…The MacBook Pro is said to be getting a new eight-core CPU with six high-performance CPU cores and just two high-efficiency cores. That’s an interesting switch, given that the high-efficiency cores on the M1 are partly responsible for why the system reportedly feels so responsive. Many background workloads are handled by the low-power IceStorm cores, freeing the FireStorm cores to immediately update the GUI or respond to user input. An improved neural engine, up to 64GB of onboard RAM, and additional Thunderbolt ports are all promised for the new hardware.

It’s the new Mac Pro, however, that really sounds like a game-changer. This system may not appear until next year, but it’s said to be based on the Jade 2C-Die and Jade 4C-Die, with either 20 or 40 CPU cores.

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The new MacBook Pros do sound like fun. Honestly all I’m waiting for is the bigger screen – the 16in. If there were an M1 portable with that screen size, I think I’d be happy.

The timing of Bloomberg’s story suggests that these could be announced at WWDC. That would be good. (I didn’t use Bloomberg’s story, but instead a writeup of it, is because I can’t bear the tortured language Mark Gurman is obliged to use – “expected to debut as soon as early this summer, said the people, who requested anonymity to discuss an internal matter”. Just call them “sources” and have done with it.)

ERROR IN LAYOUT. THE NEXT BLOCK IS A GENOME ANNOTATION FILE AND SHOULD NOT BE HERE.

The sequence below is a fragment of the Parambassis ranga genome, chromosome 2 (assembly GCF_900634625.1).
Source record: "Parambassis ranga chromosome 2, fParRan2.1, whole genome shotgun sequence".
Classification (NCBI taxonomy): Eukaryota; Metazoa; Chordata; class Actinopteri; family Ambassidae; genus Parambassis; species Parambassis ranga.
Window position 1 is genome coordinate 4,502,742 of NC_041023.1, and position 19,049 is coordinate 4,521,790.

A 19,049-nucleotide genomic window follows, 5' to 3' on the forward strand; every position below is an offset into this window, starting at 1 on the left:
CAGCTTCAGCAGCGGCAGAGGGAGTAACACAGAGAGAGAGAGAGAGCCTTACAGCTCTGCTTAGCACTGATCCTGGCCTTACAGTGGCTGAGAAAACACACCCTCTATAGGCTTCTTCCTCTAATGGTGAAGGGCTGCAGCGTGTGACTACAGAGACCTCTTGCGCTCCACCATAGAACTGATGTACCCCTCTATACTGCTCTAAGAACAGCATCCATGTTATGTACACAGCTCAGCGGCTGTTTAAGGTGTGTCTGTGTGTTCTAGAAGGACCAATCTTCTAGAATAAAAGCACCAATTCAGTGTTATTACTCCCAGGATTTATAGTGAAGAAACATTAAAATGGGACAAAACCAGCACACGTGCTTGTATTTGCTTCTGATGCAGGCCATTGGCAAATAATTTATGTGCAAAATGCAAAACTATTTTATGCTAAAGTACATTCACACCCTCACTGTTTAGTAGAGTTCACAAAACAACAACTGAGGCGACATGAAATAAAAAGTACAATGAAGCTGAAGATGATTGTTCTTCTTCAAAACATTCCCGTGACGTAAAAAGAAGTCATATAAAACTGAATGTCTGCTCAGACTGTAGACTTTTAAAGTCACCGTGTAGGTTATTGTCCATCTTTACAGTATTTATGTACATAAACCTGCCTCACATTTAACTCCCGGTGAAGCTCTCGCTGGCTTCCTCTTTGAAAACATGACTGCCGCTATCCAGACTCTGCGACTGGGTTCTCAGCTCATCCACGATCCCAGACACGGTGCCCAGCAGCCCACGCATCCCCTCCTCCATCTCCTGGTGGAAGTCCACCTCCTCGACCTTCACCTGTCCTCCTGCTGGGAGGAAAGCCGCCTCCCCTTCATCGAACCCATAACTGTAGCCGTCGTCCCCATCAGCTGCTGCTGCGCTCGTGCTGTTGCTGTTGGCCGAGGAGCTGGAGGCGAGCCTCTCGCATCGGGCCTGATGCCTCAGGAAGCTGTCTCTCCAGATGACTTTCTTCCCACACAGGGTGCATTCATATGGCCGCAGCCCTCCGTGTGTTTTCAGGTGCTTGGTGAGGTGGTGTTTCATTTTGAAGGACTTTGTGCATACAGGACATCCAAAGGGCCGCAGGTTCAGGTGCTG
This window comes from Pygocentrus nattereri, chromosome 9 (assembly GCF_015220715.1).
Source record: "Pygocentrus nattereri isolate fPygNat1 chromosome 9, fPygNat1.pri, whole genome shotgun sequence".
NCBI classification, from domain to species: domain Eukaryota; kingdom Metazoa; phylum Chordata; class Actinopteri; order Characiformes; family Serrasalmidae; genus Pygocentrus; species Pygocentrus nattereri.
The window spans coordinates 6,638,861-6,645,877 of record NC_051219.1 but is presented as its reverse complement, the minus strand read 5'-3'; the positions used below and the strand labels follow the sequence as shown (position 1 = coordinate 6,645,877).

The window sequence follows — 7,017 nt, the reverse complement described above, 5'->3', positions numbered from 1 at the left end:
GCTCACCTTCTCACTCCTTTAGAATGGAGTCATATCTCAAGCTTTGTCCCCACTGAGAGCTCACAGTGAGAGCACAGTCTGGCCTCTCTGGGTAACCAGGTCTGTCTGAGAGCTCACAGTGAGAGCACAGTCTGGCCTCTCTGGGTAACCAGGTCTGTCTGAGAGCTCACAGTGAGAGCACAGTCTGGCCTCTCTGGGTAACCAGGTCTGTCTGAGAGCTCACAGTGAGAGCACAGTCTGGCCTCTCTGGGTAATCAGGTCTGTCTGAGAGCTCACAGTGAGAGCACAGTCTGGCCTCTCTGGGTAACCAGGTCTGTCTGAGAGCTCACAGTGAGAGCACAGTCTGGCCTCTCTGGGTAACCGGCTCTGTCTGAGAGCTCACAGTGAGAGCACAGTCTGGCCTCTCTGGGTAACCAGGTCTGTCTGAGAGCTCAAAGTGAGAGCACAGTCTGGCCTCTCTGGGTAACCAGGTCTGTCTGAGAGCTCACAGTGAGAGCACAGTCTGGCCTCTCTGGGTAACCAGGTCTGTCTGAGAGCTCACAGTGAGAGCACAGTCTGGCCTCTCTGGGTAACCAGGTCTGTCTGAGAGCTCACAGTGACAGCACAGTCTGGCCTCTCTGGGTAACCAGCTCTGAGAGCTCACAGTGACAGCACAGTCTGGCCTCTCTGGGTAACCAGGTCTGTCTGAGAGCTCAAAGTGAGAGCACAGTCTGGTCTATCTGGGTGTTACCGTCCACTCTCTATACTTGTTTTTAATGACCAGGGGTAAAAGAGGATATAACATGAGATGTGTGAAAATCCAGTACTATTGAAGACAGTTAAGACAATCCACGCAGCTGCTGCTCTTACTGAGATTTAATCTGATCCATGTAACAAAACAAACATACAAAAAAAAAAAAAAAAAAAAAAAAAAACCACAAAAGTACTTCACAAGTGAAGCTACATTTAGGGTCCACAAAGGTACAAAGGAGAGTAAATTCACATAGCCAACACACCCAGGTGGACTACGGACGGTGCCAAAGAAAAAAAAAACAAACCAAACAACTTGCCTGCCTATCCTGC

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Chia coin spurs HDD shortage: prices up, high capacities sell out • Tom’s Hardware

Anton Shilov:

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The number of hard drives sold each year has declined recently due to the migration of consumer PCs to SSDs, and also demand for higher-capacity HDDs by exascale datacenters. As a result, HDD makers no longer produce as many drives as they used to six or seven years ago (they have even adjusted production capacities to cut costs). Also, wholesalers and retailers no longer carry as many HDDs in reserve. Consequently, when demand for HDDs spikes, retailers sell out quickly, and prices increase as dealers come into play.

This is apparently what happened to the prices of HDDs in recent weeks as many popular models got $100, $200, or even $300 more expensive than they were just a few days ago. There are various reasons why the demand for hard drives is increasing. Still, considering how fast space allocated to the Chia network is growing (from 1 exabyte to 6 exabytes in about two weeks), we have every reason to believe that Chia cryptocurrency farming is a major factor that affects HDD availability and pricing in the channel and retail. Chia ‘farmers’ use all types of drives (mostly high-capacity models, though), so it is getting increasingly hard to buy a high-capacity HDD.

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Good grief, it’s like mad obsessions taking over everything. The final stage will surely be a cryptocurrency based on paperclips.